Nonsteroidal anti-inflammatory drugs (NSAIDs) provide strong anti-inflammatory and analgesic effects without the adverse effects associated with corticosteroids. These drugs have associated cardiovascular and gastrointestinal risks when taking them.
NSAIDs includes propionic acids, acetic acids, fenamates, oxicam derivatives, and cyclooxygenase-2 (COX-2) inhibitors. They differ in chemical structures but NSAIDs are clinically all-inclusive.
Acetaminophen is a related drug which has antipyretic and analgesic properties but does not have the anti-inflammatory effects of the salicylates or the NSAIDs.
NSAIDs: Generic and Brand Names
Here is a table of commonly encountered NSAIDs and related agents, their generic names, and brand names:
|Classification||Generic Name||Brand Name|
|NSAIDs and Related Agents|
|Acetic Acids||diclofenac||Voltaren, Cataflam|
Disease Spotlight: Primary Dysmenorrhea
- Primary dysmenorrhea is defined as cramping pain in the lower abdomen just before or during menstruation, in the absence of other diseases such as endometriosis. (AAFP, 1999)
- Etiology is not precisely understood but most symptoms can be attributed to the action of uterine prostaglandin, PGF2a. This stimulates uterine contractions, ischemia, and sensitization of nerve endings.
- Prevalence rate is as high as 90 percent and is common among younger women. Some cases are adequately provided relief by OTC NSAIDs.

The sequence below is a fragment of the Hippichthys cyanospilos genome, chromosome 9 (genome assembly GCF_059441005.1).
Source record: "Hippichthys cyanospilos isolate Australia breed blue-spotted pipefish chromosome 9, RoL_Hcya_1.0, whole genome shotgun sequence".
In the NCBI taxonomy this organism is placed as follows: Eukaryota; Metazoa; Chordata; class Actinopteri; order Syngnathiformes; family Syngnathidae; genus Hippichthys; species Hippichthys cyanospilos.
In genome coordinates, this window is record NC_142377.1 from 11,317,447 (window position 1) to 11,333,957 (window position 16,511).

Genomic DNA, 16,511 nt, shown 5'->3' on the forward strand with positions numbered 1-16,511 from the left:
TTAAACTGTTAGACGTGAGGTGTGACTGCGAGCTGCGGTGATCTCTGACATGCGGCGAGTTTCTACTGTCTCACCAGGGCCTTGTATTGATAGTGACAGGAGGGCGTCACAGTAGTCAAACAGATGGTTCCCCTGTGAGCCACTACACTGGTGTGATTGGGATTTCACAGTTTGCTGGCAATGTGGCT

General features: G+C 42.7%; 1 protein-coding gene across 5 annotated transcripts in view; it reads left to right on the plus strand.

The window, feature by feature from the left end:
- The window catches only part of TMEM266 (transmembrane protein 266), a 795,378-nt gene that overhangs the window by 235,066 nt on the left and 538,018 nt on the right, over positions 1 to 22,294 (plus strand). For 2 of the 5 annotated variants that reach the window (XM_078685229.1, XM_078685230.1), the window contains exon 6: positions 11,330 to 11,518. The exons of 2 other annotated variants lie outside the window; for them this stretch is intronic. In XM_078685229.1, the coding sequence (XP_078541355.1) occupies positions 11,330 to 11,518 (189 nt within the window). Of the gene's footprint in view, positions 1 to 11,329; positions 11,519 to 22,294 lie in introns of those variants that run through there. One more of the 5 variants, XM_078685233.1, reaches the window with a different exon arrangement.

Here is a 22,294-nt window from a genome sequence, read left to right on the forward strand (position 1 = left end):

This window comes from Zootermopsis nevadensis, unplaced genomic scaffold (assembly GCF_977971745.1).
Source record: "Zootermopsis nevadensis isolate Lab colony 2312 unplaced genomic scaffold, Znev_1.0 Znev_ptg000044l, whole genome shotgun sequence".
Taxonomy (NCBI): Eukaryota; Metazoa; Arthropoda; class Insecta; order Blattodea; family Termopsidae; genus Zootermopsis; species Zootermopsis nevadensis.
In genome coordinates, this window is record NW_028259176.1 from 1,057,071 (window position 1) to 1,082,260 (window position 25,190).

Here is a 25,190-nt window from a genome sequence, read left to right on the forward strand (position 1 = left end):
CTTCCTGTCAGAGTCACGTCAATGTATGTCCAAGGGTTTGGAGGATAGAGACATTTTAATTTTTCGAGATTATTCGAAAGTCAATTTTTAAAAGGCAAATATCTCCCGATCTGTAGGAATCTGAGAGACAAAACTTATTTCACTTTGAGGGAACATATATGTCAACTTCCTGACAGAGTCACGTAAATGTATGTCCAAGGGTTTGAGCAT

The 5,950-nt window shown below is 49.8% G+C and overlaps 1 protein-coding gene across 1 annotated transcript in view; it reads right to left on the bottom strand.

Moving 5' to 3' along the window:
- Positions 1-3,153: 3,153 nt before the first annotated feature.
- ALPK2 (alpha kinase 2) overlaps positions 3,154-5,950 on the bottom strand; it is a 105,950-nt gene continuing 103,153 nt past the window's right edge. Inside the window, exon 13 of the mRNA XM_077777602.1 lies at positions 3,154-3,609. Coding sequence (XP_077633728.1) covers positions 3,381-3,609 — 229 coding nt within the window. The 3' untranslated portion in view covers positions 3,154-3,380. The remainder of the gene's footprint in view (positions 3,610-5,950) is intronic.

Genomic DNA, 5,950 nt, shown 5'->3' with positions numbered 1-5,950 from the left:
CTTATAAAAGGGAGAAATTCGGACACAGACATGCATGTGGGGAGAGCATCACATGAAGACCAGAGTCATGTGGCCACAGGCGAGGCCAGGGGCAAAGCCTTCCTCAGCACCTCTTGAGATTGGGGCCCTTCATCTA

The desired and beneficial action of NSAIDs is:
- Inhibition of prostaglandin synthesis thereby exerting its anti-inflammatory, analgesic, and antipyretic effects.
- It blocks two enzymes, namely cyclooxygenase (COX) 1 and 2 present in all tissues and seems to be involved in many body functions, like blood clotting, stomach lining, and sodium-water balance in the kidney. COX-1 turns arachidonic acid into prostaglandins as needed. COX-2 is active at sites of trauma or injury when more prostaglandins are needed. Therefore, NSAIDs block inflammation before all of the signs and symptoms can develop.
- Acetaminophen, a related agent, acts directly on the thermoregulatory cells in the hypothalamus to cause sweating and vasodilation causing release of heat. The mechanism related to analgesic effects has not been identified.